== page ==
Dalfino et al. (2012) studied the infection acquired in hospital due to gram negative bacteria were colistin only susceptible (COS). But best administration mode needs to be sorted out. They included the cases in their experiments with sepsis and treated with I/V colistin. They included 2 dosing schedule in the study 9 MIU and 9 MIU twice daily. After sampling the cases were subjected to different kidney function tests, bacterial clearance tests and clinical cure rate was determined. They processed 28 cases of infection due to COS gram negative bacteria. The major infections were ventilator associated pneumonia (35.7%) and blood stream infections (64.3%). Acute renal injury developed in five cases (17.8%), but they did not require renal therapy and injury cured within 2 weeks after stopping the treatment and infection cured in twenty three cases (82.1%). Serum creatinine levels showed no clear changes in their level from baseline to peak. From this study they concluded that in dangerous infections due to COS bacteria, high dose extended period colistin dosing criteria had good results, without high level of renal damage.
Hartzell et al. (2009) investigated the incidence of acute kidney failure in a medical centre named as Walter Reed. They studied sixty six cases of intera-venous therapy of colistimethate sodium (CMS) and characterized by RIFLE (Risk, Injury, Failure, Loss and end stage kidney disease). These were the clinical characters analyzed demographically. In 59 cases CMS was given I/V, in 5 cases I/V and inhalation therapy and in 2 cases I/V and interathecal route. In I/V treatment cases higher levels of creatinine and on urine examination muddy brown casts were seen. The current study showed that 45% cases showed the renal dysfunction and treatment was discontinued due to renal toxicity. They gave the idea that results of renal toxicity should be compared using the RIFLE method in future.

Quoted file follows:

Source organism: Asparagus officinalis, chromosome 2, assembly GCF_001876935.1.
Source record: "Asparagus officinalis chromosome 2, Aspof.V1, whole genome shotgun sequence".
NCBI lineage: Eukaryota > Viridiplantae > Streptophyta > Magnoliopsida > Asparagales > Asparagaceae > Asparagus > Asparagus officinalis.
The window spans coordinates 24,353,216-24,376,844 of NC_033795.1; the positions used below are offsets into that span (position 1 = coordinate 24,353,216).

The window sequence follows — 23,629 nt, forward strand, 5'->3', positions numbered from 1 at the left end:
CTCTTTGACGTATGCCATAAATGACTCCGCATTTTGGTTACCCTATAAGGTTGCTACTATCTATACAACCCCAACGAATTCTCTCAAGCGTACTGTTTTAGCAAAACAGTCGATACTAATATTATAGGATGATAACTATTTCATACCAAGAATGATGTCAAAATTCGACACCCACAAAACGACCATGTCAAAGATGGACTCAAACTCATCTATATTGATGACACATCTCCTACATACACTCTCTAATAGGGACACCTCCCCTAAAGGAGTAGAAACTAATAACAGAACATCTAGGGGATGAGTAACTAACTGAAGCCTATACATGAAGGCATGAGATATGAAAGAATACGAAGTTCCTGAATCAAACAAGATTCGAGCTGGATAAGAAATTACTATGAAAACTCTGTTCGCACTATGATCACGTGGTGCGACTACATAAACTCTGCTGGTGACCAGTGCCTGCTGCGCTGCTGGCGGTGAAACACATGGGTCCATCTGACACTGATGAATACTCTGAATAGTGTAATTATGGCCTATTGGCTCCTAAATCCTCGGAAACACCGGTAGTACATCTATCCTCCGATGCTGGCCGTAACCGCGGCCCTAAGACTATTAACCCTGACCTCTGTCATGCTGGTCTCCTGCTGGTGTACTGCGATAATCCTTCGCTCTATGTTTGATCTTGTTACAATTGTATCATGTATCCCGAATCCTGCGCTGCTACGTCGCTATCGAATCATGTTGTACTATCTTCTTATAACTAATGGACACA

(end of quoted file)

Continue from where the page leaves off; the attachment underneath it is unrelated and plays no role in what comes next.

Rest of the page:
Vaara et al. (2008) reported that due to unavailability of drugs against gram negative bacteria had made the polymyxin an important drug for the control of MDR infections. But there use is limited or even discontinued due to nephrotoxicity of polymyxins. They stated that toxicity of these antibiotics might be due to their highly cationic nature of the molecule. Colistin and polymyxin B cary 5+ve charges. They said that the new polymyxin derivative carrying 3+ve charge was an efficacious microbicial agent. The derivative named as NAB was found to be identical to polymyxin B (PB) but it had less cationic charges as compared to PB. This derivate was also identical in MICs of PB. It was tested against seventeen strain of E.coli, Enterobacteriaceae and other PB susceptible bacteria and it showed similar results. They also concluded that even its lower concentration sensitize the different MDR resistant bacteria for the effect of other antimicrobial agents. The activity of this NAB derivative for rat kidney brush border was also lower than that of PB.
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Ozkan et al. (2012) studied the rhabdomyolysis and muscular weakness associated with the colistin therapy. This condition was associated with kidney failure in almost 40% of cases. This might be due to some muscular injury or any other reason. This might be due to colistin toxicity. In their results they mentioned that colistin was nephrotoxic because it increased the membrane permeability, cause cellular inflammation and even lysis. They showed the toxic effect of colistin by acute tubular necrosis leading to renal failure.